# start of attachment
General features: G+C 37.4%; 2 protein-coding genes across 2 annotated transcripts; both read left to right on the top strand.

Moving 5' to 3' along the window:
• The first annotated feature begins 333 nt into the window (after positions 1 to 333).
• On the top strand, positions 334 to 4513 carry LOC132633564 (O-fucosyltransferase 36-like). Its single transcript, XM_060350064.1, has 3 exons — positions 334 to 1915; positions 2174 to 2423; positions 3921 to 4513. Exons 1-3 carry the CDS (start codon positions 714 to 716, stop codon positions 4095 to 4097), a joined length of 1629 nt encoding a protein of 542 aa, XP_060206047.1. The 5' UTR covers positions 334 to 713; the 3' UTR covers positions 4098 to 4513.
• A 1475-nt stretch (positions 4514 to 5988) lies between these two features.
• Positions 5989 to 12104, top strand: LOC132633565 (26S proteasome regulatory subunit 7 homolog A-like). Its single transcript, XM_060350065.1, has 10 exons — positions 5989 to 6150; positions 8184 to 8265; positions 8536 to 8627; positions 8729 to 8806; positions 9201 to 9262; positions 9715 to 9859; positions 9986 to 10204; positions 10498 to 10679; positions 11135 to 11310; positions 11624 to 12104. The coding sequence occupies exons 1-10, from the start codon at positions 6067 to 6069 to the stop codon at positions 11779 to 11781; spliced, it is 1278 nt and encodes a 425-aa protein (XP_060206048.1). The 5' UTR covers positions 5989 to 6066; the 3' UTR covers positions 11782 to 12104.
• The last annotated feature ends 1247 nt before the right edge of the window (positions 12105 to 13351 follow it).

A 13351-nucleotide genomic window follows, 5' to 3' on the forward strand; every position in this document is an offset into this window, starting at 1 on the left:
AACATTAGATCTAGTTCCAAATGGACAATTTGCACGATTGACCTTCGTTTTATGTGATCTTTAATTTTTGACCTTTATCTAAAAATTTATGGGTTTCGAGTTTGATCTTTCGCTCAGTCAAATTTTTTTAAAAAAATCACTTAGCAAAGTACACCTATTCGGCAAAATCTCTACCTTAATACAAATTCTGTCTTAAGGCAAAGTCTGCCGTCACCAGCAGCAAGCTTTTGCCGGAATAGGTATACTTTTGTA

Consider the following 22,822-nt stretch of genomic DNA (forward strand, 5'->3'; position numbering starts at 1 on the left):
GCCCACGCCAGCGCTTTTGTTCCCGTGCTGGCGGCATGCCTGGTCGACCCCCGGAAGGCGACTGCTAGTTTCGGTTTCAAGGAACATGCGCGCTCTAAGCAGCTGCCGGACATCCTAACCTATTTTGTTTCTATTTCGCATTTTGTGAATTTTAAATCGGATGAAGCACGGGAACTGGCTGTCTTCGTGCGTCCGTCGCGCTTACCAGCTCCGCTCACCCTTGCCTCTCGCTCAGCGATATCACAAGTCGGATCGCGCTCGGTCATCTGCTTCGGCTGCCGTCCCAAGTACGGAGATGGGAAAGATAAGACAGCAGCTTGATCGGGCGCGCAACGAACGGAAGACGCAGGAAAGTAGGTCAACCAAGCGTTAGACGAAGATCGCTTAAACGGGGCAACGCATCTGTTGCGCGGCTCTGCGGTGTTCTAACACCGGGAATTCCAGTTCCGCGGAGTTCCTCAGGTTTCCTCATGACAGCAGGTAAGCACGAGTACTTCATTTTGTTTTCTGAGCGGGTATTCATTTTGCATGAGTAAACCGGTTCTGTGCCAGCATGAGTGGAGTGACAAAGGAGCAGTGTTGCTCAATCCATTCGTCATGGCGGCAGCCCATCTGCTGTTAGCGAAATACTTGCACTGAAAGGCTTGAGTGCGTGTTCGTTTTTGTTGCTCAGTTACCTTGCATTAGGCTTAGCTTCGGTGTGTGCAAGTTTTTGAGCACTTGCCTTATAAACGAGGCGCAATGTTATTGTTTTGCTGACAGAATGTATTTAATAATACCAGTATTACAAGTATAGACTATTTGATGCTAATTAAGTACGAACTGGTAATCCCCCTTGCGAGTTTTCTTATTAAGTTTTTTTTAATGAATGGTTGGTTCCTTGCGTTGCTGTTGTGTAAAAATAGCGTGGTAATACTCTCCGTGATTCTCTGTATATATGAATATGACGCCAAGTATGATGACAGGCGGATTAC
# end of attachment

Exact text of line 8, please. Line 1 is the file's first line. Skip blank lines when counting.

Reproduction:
A 13351-nucleotide genomic window follows, 5' to 3' on the forward strand; every position in this document is an offset into this window, starting at 1 on the left: